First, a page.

As with any human tissue, the benefits and safety of the final product depend on collection, screening, and processing practices. Blood transfusions are life-saving, but their benefits are compromised if they are a vector for transmission of bloodborne illness. The same is true for human milk. There is evidence that medications, drugs of abuse, and infectious pathogens can all be found to various degrees in human milk.13 It is only via careful screening of donors and regular testing, including direct testing of milk itself, that we can be sure that human milk and human milk-based nutritional products are free from drugs, pathogens, or adulterants. While many human milk companies only test milk once pooled, Prolacta tests every individual milk donation received. According to Prolacta, its raw milk is directly tested using the nucleic acid amplification test (NAAT) to detect the presence of infectious disease-causing pathogens and bacteria in donated breastmilk, including human immunodeficiency virus type 1 and type 2 (HIV-1, HIV-2), human T-cell lymphotropic virus type I and type II (HTLV-I, HTLV-II), hepatitis virus B and C (HBV, HCV), and Zika virus. This is very important to ensure the safety of the final human milk product.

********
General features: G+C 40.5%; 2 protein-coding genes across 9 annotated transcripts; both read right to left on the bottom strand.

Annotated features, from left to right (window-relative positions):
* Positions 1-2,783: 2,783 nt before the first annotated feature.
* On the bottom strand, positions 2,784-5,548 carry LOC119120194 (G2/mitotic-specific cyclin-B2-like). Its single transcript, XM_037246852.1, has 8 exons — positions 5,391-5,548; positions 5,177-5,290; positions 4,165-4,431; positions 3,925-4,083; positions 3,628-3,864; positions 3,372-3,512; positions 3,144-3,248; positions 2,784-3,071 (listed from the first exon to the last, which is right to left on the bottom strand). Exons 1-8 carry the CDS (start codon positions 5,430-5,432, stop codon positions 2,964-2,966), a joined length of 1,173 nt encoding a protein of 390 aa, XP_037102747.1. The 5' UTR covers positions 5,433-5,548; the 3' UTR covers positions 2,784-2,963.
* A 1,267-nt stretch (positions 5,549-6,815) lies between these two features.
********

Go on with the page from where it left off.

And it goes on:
Benefits of an EHMD using

Prolacta/HMBANA/mother’s milk include:

  • Reduced risk of complications (e.g., bronchopulmonary dysplasia, necrotizing enterocolitis, retinopathy of prematurity)5,6,7,8
  • Adequate growth6,16,17 when used as recommended
  • Improved long-term neurodevelopmental outcomes9,10,11,

Another factor that can have a profound impact on the safety and benefits of nutritional products made from human milk is the processing method. Currently, all human milk banks employ some sort of pathogen reduction or sterilization process, but not all of these processes are created equal. The goal is to eliminate pathogens while preserving the highest possible level of bioactive nutrients. Prolacta accomplishes this using a US Food and Drug Administration-regulated vat pasteurization process, similar to Holder pasteurization. Others rely on retort sterilization, a technique used in commercial food processing that lengthens the shelf life of the final product.